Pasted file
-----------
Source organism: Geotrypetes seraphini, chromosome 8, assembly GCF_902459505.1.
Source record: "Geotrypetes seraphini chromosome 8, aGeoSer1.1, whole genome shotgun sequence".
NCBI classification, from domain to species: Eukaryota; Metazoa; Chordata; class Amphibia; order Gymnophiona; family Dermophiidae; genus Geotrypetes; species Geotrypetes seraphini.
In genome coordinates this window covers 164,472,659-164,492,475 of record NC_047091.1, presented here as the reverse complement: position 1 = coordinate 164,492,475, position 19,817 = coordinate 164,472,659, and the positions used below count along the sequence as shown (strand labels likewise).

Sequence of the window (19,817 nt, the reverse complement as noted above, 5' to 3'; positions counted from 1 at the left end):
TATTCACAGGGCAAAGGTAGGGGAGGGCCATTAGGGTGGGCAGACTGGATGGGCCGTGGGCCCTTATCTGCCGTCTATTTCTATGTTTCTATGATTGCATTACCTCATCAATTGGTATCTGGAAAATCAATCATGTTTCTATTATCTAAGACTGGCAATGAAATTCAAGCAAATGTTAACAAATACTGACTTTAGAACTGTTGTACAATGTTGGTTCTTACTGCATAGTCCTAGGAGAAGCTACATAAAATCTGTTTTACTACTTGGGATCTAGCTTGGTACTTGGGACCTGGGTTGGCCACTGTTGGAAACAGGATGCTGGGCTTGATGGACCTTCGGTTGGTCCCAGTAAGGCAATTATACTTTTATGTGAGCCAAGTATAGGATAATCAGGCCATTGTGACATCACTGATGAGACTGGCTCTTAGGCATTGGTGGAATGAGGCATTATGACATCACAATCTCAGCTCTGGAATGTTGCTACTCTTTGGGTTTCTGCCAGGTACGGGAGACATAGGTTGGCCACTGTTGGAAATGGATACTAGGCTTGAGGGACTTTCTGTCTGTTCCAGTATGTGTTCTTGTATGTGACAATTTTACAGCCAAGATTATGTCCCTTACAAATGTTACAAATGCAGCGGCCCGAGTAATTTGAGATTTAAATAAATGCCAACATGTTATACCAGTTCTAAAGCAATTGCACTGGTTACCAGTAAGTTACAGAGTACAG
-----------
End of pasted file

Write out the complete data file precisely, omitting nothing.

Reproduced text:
Source organism: Geotrypetes seraphini, chromosome 8, assembly GCF_902459505.1.
Source record: "Geotrypetes seraphini chromosome 8, aGeoSer1.1, whole genome shotgun sequence".
NCBI classification, from domain to species: Eukaryota; Metazoa; Chordata; class Amphibia; order Gymnophiona; family Dermophiidae; genus Geotrypetes; species Geotrypetes seraphini.
In genome coordinates this window covers 164,472,659-164,492,475 of record NC_047091.1, presented here as the reverse complement: position 1 = coordinate 164,492,475, position 19,817 = coordinate 164,472,659, and the positions used below count along the sequence as shown (strand labels likewise).

Sequence of the window (19,817 nt, the reverse complement as noted above, 5' to 3'; positions counted from 1 at the left end):
TATTCACAGGGCAAAGGTAGGGGAGGGCCATTAGGGTGGGCAGACTGGATGGGCCGTGGGCCCTTATCTGCCGTCTATTTCTATGTTTCTATGATTGCATTACCTCATCAATTGGTATCTGGAAAATCAATCATGTTTCTATTATCTAAGACTGGCAATGAAATTCAAGCAAATGTTAACAAATACTGACTTTAGAACTGTTGTACAATGTTGGTTCTTACTGCATAGTCCTAGGAGAAGCTACATAAAATCTGTTTTACTACTTGGGATCTAGCTTGGTACTTGGGACCTGGGTTGGCCACTGTTGGAAACAGGATGCTGGGCTTGATGGACCTTCGGTTGGTCCCAGTAAGGCAATTATACTTTTATGTGAGCCAAGTATAGGATAATCAGGCCATTGTGACATCACTGATGAGACTGGCTCTTAGGCATTGGTGGAATGAGGCATTATGACATCACAATCTCAGCTCTGGAATGTTGCTACTCTTTGGGTTTCTGCCAGGTACGGGAGACATAGGTTGGCCACTGTTGGAAATGGATACTAGGCTTGAGGGACTTTCTGTCTGTTCCAGTATGTGTTCTTGTATGTGACAATTTTACAGCCAAGATTATGTCCCTTACAAATGTTACAAATGCAGCGGCCCGAGTAATTTGAGATTTAAATAAATGCCAACATGTTATACCAGTTCTAAAGCAATTGCACTGGTTACCAGTAAGTTACAGAGTACAG